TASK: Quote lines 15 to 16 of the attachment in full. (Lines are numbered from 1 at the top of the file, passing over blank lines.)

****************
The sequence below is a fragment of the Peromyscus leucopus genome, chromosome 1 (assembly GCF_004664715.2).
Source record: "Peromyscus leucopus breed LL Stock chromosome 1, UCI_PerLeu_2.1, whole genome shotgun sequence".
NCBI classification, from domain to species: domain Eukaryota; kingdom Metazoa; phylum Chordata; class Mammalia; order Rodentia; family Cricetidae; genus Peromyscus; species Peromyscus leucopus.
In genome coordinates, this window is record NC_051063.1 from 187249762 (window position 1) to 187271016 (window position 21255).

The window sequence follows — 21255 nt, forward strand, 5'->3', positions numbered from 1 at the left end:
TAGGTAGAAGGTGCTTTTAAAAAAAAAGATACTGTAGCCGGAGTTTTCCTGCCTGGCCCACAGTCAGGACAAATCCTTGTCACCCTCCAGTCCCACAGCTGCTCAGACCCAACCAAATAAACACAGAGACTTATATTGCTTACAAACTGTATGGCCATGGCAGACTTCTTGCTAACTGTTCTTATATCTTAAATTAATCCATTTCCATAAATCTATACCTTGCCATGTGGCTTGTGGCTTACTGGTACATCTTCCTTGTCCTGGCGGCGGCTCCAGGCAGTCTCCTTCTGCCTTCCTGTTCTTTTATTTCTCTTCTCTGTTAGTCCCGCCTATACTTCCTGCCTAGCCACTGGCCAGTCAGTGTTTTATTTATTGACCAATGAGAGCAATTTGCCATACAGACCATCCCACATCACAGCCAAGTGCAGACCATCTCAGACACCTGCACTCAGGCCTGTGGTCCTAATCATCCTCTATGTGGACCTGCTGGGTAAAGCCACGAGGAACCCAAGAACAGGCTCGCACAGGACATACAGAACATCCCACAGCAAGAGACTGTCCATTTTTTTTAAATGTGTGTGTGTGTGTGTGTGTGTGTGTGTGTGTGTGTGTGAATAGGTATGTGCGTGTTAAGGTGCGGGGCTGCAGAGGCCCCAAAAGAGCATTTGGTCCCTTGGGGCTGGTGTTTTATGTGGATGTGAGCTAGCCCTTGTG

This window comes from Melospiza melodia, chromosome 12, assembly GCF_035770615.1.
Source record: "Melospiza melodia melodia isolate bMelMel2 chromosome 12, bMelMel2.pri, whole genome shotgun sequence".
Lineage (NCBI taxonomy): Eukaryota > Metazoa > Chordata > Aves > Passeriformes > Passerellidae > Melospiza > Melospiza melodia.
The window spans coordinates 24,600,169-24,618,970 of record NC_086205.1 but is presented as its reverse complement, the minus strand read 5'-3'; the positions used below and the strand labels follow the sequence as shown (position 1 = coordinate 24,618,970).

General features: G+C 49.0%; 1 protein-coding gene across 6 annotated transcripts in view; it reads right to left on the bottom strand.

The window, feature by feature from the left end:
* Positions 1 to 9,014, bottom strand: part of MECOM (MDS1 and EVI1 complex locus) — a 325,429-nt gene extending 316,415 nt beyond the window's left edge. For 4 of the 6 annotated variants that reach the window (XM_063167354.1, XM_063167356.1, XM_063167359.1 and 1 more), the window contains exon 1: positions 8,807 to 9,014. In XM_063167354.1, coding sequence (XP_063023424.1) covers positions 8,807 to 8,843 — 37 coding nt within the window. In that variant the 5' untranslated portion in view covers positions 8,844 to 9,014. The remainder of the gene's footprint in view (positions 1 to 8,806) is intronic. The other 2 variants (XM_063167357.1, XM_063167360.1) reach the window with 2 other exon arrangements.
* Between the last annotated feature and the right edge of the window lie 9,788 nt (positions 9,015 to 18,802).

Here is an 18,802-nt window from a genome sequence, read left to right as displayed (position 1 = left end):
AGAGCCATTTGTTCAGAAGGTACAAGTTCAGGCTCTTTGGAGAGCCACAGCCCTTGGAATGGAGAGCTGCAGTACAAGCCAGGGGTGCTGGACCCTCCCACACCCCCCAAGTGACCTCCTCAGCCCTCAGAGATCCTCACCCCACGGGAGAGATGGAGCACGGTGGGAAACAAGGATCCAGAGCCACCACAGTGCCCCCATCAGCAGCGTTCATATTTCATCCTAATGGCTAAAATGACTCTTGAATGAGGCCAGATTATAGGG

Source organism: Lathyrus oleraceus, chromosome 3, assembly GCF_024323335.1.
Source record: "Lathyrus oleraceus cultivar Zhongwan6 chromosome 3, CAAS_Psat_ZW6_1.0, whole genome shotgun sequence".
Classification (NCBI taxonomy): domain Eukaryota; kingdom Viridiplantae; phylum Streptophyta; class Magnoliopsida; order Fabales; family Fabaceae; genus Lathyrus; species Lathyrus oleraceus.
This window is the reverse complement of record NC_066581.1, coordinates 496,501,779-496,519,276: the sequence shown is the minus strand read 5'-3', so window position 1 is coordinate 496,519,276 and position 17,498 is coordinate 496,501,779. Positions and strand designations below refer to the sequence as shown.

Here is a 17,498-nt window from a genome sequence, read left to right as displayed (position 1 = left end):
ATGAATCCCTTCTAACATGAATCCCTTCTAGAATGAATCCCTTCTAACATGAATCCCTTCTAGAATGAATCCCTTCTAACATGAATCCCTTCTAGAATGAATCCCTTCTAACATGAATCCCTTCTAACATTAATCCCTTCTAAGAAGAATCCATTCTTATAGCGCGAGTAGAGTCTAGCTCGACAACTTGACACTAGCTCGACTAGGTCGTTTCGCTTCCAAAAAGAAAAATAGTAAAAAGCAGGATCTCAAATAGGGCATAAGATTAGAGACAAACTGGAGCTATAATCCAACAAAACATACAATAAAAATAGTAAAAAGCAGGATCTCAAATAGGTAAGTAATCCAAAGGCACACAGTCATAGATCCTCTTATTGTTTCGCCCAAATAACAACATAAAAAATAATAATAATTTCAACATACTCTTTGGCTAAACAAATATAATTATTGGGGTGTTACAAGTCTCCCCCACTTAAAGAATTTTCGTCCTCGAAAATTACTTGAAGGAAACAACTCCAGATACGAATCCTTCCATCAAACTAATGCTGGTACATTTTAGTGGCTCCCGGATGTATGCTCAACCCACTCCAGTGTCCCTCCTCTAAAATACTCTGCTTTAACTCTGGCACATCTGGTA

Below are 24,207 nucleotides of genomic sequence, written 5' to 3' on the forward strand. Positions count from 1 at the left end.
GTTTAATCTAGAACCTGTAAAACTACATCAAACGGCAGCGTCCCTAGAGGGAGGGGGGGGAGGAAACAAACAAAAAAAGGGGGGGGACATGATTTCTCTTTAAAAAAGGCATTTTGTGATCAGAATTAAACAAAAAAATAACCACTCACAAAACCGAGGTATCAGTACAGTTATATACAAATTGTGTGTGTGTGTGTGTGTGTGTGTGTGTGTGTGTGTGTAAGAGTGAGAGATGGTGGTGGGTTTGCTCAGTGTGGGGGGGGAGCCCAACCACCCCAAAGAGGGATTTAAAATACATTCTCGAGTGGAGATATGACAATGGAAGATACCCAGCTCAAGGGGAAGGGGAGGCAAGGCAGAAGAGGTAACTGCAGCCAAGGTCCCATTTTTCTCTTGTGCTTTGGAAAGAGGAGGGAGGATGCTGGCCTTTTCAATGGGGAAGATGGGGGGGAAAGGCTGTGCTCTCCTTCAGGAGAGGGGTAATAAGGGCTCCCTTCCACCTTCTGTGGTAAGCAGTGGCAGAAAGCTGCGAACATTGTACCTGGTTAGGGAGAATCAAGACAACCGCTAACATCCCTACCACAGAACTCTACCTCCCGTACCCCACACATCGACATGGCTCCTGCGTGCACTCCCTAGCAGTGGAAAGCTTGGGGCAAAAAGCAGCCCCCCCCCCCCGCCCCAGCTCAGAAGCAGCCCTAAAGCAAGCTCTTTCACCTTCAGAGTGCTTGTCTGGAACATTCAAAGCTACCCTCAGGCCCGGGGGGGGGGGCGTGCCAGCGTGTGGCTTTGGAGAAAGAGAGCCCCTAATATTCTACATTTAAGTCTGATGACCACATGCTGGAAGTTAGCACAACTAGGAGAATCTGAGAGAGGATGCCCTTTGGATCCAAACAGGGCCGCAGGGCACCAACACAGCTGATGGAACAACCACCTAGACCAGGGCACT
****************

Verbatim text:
Here is an 18,802-nt window from a genome sequence, read left to right as displayed (position 1 = left end):
AGAGCCATTTGTTCAGAAGGTACAAGTTCAGGCTCTTTGGAGAGCCACAGCCCTTGGAATGGAGAGCTGCAGTACAAGCCAGGGGTGCTGGACCCTCCCACACCCCCCAAGTGACCTCCTCAGCCCTCAGAGATCCTCACCCCACGGGAGAGATGGAGCACGGTGGGAAACAAGGATCCAGAGCCACCACAGTGCCCCCATCAGCAGCGTTCATATTTCATCCTAATGGCTAAAATGACTCTTGAATGAGGCCAGATTATAGGG